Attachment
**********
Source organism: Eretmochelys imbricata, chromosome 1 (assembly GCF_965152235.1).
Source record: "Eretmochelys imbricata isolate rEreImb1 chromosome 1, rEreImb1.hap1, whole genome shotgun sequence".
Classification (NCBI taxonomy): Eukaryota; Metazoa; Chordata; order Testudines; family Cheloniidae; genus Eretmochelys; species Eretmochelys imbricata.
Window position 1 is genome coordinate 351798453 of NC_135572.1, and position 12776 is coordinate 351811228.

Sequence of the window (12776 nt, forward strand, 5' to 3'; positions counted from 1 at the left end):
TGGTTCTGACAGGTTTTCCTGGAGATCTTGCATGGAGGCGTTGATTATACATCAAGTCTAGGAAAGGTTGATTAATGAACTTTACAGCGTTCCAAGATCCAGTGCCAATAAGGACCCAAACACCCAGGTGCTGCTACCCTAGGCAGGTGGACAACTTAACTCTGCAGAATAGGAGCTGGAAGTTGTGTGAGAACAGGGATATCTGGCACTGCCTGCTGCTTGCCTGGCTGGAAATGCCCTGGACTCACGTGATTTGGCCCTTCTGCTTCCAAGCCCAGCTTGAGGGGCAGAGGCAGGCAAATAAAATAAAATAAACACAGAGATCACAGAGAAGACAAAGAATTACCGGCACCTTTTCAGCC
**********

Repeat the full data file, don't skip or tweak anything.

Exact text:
Source organism: Eretmochelys imbricata, chromosome 1 (assembly GCF_965152235.1).
Source record: "Eretmochelys imbricata isolate rEreImb1 chromosome 1, rEreImb1.hap1, whole genome shotgun sequence".
Classification (NCBI taxonomy): Eukaryota; Metazoa; Chordata; order Testudines; family Cheloniidae; genus Eretmochelys; species Eretmochelys imbricata.
Window position 1 is genome coordinate 351798453 of NC_135572.1, and position 12776 is coordinate 351811228.

Sequence of the window (12776 nt, forward strand, 5' to 3'; positions counted from 1 at the left end):
TGGTTCTGACAGGTTTTCCTGGAGATCTTGCATGGAGGCGTTGATTATACATCAAGTCTAGGAAAGGTTGATTAATGAACTTTACAGCGTTCCAAGATCCAGTGCCAATAAGGACCCAAACACCCAGGTGCTGCTACCCTAGGCAGGTGGACAACTTAACTCTGCAGAATAGGAGCTGGAAGTTGTGTGAGAACAGGGATATCTGGCACTGCCTGCTGCTTGCCTGGCTGGAAATGCCCTGGACTCACGTGATTTGGCCCTTCTGCTTCCAAGCCCAGCTTGAGGGGCAGAGGCAGGCAAATAAAATAAAATAAACACAGAGATCACAGAGAAGACAAAGAATTACCGGCACCTTTTCAGCC